Well, we have also 3 rows of holes on each side as well, so that’s ~1oz/foot.
Which I would wager ends up being a lot more than drilling a couple of holes in your drivetrain gears, which I believe I saw suggested here.
Well, we have also 3 rows of holes on each side as well, so that’s ~1oz/foot.
Three rows of holes on the sides would mean you have 4x as many rows of holes as I do (you have eight, I ran it with two), so your savings on an 18" segment would be .052 pounds. Or 0.035 pounds per foot. Or 0.56 ounces per foot.
With the calculated information: Bet.
Same tooth count, DP, face width, and bore; am-3488 is the weight-relieved version used in the EVO gearboxes.
The difference is 2.8 ounces in one gear, and in a drivetrain you’d be running at least two such gears. 5.6 ounces. (Repeat the exercise with the 40 tooth gears used in a Toughbox’s 5.95:1 ratio against its EVO counterpart, and it’s 4.28 ounces for two.)
Do some robots use more than 8-10 linear feet of 1x2 tubing? Sure! If I was overweight, would I advocate for adding a hole pattern in an at-least-two-often-four-setup process ahead of looking at those gears?* Heck no!
*For the record, I’d look at other things before even contemplating the gears. But we’re comparing two things right now.
There are a lot of excellent reasons for a standard hole pattern in tubing. The weight savings from a bunch of #9 holes is miniscule enough as to not be “worth it” for solely that reason. It’s a great idea to do it from a modularity perspective (all of my teams’ robots do this), but for weight it basically doesn’t help.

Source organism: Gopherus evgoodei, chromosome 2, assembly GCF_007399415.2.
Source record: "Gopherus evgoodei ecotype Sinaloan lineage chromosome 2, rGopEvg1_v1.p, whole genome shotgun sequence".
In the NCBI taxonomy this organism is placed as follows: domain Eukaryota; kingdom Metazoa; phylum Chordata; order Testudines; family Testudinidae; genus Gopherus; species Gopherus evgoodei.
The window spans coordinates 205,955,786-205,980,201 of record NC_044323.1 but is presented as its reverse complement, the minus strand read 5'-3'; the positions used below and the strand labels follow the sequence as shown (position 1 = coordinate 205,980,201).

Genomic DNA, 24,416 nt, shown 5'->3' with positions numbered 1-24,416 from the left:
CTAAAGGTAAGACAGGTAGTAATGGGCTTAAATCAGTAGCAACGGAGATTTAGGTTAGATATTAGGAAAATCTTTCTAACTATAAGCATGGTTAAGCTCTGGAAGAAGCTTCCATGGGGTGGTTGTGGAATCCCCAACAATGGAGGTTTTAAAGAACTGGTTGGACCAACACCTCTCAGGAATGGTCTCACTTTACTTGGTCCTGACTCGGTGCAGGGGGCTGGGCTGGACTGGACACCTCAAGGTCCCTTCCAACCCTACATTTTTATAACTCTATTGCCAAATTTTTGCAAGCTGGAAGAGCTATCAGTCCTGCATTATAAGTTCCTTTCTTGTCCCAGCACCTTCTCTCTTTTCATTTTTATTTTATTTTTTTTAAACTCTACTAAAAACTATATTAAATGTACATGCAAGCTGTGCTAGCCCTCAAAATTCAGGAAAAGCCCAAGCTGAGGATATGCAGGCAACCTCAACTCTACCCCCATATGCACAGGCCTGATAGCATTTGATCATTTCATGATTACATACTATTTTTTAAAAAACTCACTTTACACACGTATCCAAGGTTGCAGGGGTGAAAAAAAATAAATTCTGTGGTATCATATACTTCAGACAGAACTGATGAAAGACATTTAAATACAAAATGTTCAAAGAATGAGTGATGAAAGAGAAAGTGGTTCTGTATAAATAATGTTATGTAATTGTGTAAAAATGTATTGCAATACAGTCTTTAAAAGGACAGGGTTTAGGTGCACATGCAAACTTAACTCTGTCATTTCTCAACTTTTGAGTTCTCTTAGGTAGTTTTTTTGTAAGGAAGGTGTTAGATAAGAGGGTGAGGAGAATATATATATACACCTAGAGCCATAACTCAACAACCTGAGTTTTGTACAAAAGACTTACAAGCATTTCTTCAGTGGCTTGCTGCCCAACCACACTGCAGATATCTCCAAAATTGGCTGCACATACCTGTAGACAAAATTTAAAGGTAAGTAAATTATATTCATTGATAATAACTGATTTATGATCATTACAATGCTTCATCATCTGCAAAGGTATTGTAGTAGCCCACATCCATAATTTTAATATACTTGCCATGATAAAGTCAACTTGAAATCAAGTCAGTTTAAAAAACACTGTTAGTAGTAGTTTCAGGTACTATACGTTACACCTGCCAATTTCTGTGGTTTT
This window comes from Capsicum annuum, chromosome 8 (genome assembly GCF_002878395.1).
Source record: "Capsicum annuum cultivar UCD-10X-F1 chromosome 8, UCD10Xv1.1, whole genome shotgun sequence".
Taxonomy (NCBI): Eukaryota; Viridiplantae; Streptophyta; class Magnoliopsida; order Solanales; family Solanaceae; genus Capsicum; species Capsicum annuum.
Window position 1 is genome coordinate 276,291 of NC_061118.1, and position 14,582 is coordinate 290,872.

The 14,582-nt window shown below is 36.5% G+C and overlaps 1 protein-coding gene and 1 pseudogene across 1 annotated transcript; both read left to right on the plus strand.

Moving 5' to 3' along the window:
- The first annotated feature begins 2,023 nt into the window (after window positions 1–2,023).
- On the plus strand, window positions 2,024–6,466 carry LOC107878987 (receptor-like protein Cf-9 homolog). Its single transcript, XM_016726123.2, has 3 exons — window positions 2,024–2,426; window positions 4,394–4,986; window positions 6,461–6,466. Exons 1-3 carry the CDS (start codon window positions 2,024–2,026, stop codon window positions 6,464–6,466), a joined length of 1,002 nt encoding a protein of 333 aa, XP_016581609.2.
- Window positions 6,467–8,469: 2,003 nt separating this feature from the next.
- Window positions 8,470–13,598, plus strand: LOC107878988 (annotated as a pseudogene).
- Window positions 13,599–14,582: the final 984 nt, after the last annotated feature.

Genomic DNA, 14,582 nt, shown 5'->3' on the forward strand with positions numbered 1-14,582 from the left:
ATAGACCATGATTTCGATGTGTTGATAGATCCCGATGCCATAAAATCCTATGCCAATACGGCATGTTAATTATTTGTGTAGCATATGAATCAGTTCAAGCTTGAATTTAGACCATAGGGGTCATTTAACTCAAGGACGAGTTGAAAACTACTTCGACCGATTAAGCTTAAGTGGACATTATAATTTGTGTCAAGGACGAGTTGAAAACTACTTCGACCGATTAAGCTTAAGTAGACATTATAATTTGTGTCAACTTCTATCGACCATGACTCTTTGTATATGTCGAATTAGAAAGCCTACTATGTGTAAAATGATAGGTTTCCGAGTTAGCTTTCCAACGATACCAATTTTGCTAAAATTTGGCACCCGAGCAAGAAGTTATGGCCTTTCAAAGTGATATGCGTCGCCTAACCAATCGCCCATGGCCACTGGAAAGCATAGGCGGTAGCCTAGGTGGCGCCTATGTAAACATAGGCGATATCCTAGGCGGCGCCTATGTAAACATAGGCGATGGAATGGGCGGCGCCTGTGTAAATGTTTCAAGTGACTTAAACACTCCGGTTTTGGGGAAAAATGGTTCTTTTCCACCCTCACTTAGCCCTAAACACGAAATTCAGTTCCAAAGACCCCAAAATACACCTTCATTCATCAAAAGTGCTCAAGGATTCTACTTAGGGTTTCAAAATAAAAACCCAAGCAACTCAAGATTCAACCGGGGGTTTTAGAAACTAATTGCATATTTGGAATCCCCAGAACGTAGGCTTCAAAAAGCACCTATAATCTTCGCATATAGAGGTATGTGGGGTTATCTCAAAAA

Drilling holes or turning down steel drivetrain gears reduces their weight substantially - easily 1/4 lb per gear depending on the size. In terms of weight per operation, it really can’t be beaten.
Re: aluminum gears in the drive
We saw much more frequent aluminum gear-shredding in the drivetrain 2019, probably due to a combination of the 3x brushless motor drivetrain and increased amount of defense (and this was in COTS gearboxes). We took all the teeth off several 52t aluminum gears directly after the pinions that year.
That all being said, weight of steel gears adds up. Aluminum gears can still have a place in certain locations in the drive, but you really need to either be certain you’re fine to make it work ahead of time or keep a very close eye on the wear (and have replacements ready to go). Ex. we won’t run an aluminum gear on the output stage of the drive lower than 24t after our experience driving over the defenses and shredding teeth in 2016.
Why would you not use a gear like the am-3821 which starts at 3.6oz? Or on one that size even an aluminum one.
Sometimes, it really does have to be a 50T gear. For example, a Toughbox-series gearbox can’t run a 52T gear (like am-3821 is) because there’s no matching 12T gear for the appropriate spacing.
Aluminum drivetrain gears have been discussed to death earlier in the thread. Emphasis on “death”.
Here are some of my favorite ways to keep robots light:
As mentioned previously, getting rid of this can sometimes drastically reduce total weight, but sometimes a few well placed cylinders can accomplish things lighter and better than motors.
Where ever you can, try to stick to aluminum fittings instead of brass. I can’t find exact PNs right now but they are available online.
Use an appropriately sized manifold. If you know you only need 2 cylinders, get a 3 port base instead of a higher number (1 overhead is usually good for later additions).
Don’t use those giant pressure gauges or inline pressure regulators that come in the KOP and require brass fittings. Automation Direct has some really small and light push-to-connect legal variants you can find here.
The standard FRC Viar compressor sold by AM is really good, it mounts well and is pretty robust. If you are really in the need for weight savings, there is this Thomas compressor. Be warned - it is more expensive, difficult to mount, and requires the use of bent metal tubing to be FRC legal.